A: Morphology of bone marrow (BM) aspiration. The BM is hypoplastic, with increased myeloid blasts. The erythroid series showed dysplastic changes (Wright-May-Giemsa staining; original magnification: ×800). B and C: Hematoxylin and eosin (HE) staining and double immunohistochemistry analyses of BM biopsy (B) and skin biopsy (C). B: HE showed the diffuse infiltration of small lymphocytes into BM tissue, and these cells expressed CD3, but not CD20. Furthermore, EBER in situ hybridization analyses was positive. (original magnification: ×400) C: Small lymphocytes invaded the dermal lesion, especially around capillary blood vessels, and the phenotype of these cells was similar to those seen in BM. (original magnification: ×400)

Figure 2

A Diagraph of the clinical course. Detailed description was provided in the case report. PAPM/BP: panipenem/betamiprom; BIPM: biapenem; GM: gentamicin; VCM: vancomycin; FCZ: fluconazole; MCFG: micafungin; PSL: prednisolone; mPSL: methylprednisolone sodium succinate; CY: cyclophosphamide; WBC: white blood cell; BT: body temperature; Plt: platelet; Fib: fibrinogen; AST: aspartate aminotransferase; ALT: alanine aminotransferase; LDH: lactate dehydrogenase; sIL-2: soluble interleukin-2 receptor; ND: not done.

Figure 3

Hematoxylin and eosin (HE) staining and immunohistochemistry analyses of bone marrow (BM), spleen, and lymph nodes (LNs) from autopsy. HE staining of BM showed hypercellularity, and increased blasts. These blasts expressed MPO, whereas the population of lymphocytes was small and there was almost no staining for EBER in the BM. The spleen tissue also showed diffuse infiltration of myeloblasts, and rare EBER-positive lymphocytes. In contrast, leukemic cells and EBER-positive lymphocytes were seen in the LNs. (magnification: ×800).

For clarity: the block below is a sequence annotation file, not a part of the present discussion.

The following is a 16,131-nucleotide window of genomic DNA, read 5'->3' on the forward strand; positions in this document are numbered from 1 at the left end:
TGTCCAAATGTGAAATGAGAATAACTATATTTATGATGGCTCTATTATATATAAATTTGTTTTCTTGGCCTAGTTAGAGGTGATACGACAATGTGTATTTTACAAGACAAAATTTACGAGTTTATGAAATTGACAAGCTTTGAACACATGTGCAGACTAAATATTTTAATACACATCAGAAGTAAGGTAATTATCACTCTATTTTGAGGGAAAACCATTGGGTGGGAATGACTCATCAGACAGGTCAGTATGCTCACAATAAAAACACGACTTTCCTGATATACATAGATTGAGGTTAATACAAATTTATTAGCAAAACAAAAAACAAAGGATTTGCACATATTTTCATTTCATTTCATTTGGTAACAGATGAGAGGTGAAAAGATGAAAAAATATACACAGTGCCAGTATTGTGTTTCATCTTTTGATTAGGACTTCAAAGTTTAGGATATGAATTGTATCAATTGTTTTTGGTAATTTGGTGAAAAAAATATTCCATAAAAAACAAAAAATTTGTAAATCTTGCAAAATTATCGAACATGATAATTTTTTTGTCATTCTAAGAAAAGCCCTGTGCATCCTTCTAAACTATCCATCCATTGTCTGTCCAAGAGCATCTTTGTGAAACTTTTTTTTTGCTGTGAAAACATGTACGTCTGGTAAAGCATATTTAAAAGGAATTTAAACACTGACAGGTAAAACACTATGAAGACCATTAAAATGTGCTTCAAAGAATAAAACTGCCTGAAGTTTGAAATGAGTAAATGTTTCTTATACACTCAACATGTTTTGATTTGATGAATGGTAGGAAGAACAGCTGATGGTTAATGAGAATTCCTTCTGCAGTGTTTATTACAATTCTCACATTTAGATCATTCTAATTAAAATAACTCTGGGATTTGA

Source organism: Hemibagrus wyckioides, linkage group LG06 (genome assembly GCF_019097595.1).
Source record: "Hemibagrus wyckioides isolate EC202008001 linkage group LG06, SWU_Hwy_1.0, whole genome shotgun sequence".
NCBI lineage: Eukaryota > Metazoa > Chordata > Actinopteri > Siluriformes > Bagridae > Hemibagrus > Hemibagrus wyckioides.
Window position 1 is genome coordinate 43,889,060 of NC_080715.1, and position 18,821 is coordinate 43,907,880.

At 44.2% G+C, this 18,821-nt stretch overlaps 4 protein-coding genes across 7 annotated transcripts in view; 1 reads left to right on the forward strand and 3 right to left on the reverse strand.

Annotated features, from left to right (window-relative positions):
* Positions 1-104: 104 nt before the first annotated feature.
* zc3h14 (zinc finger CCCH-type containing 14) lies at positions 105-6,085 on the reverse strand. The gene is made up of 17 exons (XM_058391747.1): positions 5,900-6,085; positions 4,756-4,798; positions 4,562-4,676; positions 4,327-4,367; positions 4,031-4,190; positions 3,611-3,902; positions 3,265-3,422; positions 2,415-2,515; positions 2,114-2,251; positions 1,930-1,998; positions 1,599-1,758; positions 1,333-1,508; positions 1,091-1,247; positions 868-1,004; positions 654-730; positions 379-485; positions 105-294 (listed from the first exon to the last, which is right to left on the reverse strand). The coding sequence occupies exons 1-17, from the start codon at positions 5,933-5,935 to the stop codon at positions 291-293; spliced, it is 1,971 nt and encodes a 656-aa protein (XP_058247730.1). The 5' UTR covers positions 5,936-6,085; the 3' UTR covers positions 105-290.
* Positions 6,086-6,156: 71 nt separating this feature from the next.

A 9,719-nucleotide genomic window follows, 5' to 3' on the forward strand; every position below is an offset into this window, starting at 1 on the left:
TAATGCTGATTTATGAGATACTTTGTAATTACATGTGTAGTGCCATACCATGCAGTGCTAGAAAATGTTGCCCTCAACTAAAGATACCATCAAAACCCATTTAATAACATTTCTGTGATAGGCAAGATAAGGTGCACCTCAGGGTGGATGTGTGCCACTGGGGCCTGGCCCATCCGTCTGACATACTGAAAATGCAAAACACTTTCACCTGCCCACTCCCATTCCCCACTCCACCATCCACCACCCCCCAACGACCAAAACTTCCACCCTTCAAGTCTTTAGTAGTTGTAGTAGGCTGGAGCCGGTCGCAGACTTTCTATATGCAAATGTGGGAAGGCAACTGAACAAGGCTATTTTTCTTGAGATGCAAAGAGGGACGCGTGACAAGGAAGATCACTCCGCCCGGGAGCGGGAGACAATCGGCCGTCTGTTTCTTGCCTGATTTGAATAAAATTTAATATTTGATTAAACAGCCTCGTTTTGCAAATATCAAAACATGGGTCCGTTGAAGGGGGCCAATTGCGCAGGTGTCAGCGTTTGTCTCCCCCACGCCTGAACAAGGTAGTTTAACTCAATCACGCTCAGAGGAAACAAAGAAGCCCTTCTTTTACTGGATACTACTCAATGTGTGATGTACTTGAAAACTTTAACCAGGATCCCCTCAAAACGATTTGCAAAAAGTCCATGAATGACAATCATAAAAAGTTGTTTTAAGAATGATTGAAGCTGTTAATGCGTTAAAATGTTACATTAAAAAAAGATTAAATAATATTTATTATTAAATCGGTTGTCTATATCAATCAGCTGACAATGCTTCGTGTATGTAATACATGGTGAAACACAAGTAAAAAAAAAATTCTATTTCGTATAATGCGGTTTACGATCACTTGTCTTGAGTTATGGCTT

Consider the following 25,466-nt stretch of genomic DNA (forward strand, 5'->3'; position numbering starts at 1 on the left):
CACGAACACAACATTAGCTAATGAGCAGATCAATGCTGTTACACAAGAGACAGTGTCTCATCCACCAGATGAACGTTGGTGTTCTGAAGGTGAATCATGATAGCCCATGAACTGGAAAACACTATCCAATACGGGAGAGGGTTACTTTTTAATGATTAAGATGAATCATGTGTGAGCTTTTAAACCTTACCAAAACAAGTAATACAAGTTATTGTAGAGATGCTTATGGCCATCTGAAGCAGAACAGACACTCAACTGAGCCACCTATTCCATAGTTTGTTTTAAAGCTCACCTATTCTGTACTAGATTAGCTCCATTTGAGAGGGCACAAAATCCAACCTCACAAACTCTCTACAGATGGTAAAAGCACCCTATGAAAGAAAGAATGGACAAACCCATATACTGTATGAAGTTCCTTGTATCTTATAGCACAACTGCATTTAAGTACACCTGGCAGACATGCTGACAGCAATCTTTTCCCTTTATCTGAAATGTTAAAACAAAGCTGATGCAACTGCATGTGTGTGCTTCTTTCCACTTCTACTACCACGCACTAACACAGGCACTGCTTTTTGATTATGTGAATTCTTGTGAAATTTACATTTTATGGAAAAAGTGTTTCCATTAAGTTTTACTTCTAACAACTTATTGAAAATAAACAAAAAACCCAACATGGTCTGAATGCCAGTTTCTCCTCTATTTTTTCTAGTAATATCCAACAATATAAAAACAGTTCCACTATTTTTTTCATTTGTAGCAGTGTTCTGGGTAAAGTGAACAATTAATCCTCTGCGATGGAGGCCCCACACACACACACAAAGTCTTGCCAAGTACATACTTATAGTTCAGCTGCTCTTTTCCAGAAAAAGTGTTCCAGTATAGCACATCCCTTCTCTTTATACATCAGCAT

Discussion

To the best of our knowledge, this is the first reported case of co-existing AML-MLD and EBV-associated T-LPD in RA. It is possible that the development of AML was secondary to either RA-related treatment or the underlying myelodysplastic syndrome (MDS) [58]. In the present case, NSAIDs, PSL and bucillamine were given to the patient as RA treatment. Bucillamine was developed in Japan, and has a cysteine derivative possessing two SH-groups. Its antirheumatic effects are thought to arise from its suppression of the formation of IgM in B cells, the formation of matrix metalloproteinase-3, and the differentiation of osteoclasts [9, 10]. The bone marrow karyotyping revealed an abnormal karyotype of chromosome 7 in the BM cells, which is seen often in MDS. It is therefore most likely that AML-MLD was secondary to MDS. It has been shown that EBV infection can trigger chronic immune inflammatory disease [11, 12]. For instance, the number of infected peripheral B lymphocytes in RA tend to be higher than in normal individuals, and an impairment of specific cytotoxic T lymphocytes against EBV has been noted in RA patients [13, 14]. In addition, EBV DNA was directly detected in RA synovial tissue by polymerase chain reaction method [15]. Balandraud et al demonstrated that RA has a 10-fold systemic EBV overload, very similar to that observed in organ transplant recipients [16]. In the present case, high titers of EBV were seen. Recent attention has been focused on this immunodysregulatory phenomena. It has been demonstrated that the responsible gene is SAP (signaling lymphocytic activation molecule [SLAM]-associated protein), an adaptor protein that mediates signals through SLAM and other immunoglobulin superfamily receptors including 2B4, Ly8, SF2000, and CD84 [17]. It has been suggested that SAP plays an important role in the physiological immunity for viral infections [18, 19]. In regard to RA patients, Takei et al demonstrated that the expression level of SAP transcripts in the peripheral leukocytes of RA patients was significantly lower than in normal individuals, and RA patients had decreased expression of SAP transcripts in peripheral CD2(+) T cells compared to normal individuals. They proposed that decreased SAP gene expression might trigger RA progression [20, 21]. On the other hand, EBV-LPD has often been reported in immunodeficient individuals such as HIV patients, patients post-transplantation, or patients taking immunosuppressants [22]. Methotrexate (MTX) has been implicated to induce LPD in RA patients [23]. The fact that withdrawal of MTX led to improvement of LPD in 30–50% of the patients also suggested a direct MTX interaction with immune system [24]. Several studies have reported that RA itself is not a risk factor of LPD [25]. It remains unclear whether the co-existence of the three conditions are coincidental or there could be an intrinsic mechanism.